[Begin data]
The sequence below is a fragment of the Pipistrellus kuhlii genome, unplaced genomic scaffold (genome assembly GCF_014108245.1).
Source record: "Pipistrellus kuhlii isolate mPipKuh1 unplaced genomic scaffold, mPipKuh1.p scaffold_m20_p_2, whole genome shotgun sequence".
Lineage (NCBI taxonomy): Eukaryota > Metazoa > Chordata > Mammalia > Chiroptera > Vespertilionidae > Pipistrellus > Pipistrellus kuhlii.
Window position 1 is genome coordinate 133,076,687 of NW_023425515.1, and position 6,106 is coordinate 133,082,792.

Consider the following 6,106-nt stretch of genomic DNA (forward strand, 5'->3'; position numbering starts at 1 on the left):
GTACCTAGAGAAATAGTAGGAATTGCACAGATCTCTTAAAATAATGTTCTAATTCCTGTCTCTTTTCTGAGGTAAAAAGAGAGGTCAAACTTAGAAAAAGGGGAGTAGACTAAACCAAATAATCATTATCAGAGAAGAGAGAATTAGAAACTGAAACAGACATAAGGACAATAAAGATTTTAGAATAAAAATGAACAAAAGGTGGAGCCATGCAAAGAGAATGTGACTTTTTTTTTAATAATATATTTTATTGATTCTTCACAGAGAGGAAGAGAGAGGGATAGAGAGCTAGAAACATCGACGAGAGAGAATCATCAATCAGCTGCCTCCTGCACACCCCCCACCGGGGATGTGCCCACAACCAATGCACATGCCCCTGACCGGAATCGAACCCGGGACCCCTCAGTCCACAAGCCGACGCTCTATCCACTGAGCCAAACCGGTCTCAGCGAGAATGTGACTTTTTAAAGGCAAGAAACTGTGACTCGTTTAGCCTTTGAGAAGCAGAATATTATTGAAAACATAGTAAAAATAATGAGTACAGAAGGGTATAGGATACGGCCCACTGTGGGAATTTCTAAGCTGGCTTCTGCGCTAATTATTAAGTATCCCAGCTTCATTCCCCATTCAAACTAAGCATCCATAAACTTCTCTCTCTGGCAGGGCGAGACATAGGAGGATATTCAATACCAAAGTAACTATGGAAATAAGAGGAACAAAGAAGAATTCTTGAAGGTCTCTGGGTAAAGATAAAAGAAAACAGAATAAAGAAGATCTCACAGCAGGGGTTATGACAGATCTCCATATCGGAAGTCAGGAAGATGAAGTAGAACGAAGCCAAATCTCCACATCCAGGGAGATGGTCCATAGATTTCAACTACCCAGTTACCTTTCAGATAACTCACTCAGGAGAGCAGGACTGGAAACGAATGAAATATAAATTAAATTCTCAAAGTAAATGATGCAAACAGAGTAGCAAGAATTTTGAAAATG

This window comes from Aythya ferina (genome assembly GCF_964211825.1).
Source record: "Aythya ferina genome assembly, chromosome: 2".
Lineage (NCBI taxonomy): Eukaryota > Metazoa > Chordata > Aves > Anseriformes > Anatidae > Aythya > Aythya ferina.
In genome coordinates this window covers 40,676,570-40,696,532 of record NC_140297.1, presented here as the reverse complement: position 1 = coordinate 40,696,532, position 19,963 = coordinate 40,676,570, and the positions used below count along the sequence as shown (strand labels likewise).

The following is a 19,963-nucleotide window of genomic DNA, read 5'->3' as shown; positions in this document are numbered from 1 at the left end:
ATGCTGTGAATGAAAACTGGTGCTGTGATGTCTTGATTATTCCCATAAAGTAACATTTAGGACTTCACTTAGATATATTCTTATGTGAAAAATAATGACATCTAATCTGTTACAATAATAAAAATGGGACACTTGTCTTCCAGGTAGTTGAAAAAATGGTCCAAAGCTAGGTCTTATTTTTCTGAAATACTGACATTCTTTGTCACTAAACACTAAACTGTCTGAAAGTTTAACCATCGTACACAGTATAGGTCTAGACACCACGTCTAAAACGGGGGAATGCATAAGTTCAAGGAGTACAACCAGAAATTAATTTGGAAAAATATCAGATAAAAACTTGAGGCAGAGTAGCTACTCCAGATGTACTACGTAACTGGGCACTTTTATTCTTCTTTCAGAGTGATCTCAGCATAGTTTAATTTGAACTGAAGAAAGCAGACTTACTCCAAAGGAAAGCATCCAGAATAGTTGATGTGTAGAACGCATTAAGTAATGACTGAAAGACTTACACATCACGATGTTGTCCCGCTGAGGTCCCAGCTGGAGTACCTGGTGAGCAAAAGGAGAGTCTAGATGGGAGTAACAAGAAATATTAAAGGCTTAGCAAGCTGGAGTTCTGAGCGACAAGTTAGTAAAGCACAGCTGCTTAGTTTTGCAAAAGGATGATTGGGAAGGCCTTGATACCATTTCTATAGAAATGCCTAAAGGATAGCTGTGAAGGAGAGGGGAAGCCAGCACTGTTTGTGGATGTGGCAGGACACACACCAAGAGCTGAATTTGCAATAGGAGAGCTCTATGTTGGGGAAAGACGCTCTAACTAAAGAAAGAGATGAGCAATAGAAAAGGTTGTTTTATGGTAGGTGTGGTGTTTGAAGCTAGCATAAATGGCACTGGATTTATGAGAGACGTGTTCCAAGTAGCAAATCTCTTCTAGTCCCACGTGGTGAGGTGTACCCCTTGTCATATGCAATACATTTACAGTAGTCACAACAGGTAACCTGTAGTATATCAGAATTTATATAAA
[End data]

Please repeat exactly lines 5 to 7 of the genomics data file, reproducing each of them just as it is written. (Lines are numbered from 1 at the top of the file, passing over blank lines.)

Consider the following 6,106-nt stretch of genomic DNA (forward strand, 5'->3'; position numbering starts at 1 on the left):
GTACCTAGAGAAATAGTAGGAATTGCACAGATCTCTTAAAATAATGTTCTAATTCCTGTCTCTTTTCTGAGGTAAAAAGAGAGGTCAAACTTAGAAAAAGGGGAGTAGACTAAACCAAATAATCATTATCAGAGAAGAGAGAATTAGAAACTGAAACAGACATAAGGACAATAAAGATTTTAGAATAAAAATGAACAAAAGGTGGAGCCATGCAAAGAGAATGTGACTTTTTTTTTAATAATATATTTTATTGATTCTTCACAGAGAGGAAGAGAGAGGGATAGAGAGCTAGAAACATCGACGAGAGAGAATCATCAATCAGCTGCCTCCTGCACACCCCCCACCGGGGATGTGCCCACAACCAATGCACATGCCCCTGACCGGAATCGAACCCGGGACCCCTCAGTCCACAAGCCGACGCTCTATCCACTGAGCCAAACCGGTCTCAGCGAGAATGTGACTTTTTAAAGGCAAGAAACTGTGACTCGTTTAGCCTTTGAGAAGCAGAATATTATTGAAAACATAGTAAAAATAATGAGTACAGAAGGGTATAGGATACGGCCCACTGTGGGAATTTCTAAGCTGGCTTCTGCGCTAATTATTAAGTATCCCAGCTTCATTCCCCATTCAAACTAAGCATCCATAAACTTCTCTCTCTGGCAGGGCGAGACATAGGAGGATATTCAATACCAAAGTAACTATGGAAATAAGAGGAACAAAGAAGAATTCTTGAAGGTCTCTGGGTAAAGATAAAAGAAAACAGAATAAAGAAGATCTCACAGCAGGGGTTATGACAGATCTCCATATCGGAAGTCAGGAAGATGAAGTAGAACGAAGCCAAATCTCCACATCCAGGGAGATGGTCCATAGATTTCAACTACCCAGTTACCTTTCAGATAACTCACTCAGGAGAGCAGGACTGGAAACGAATGAAATATAAATTAAATTCTCAAAGTAAATGATGCAAACAGAGTAGCAAGAATTTTGAAAATG

This window comes from Aythya ferina (genome assembly GCF_964211825.1).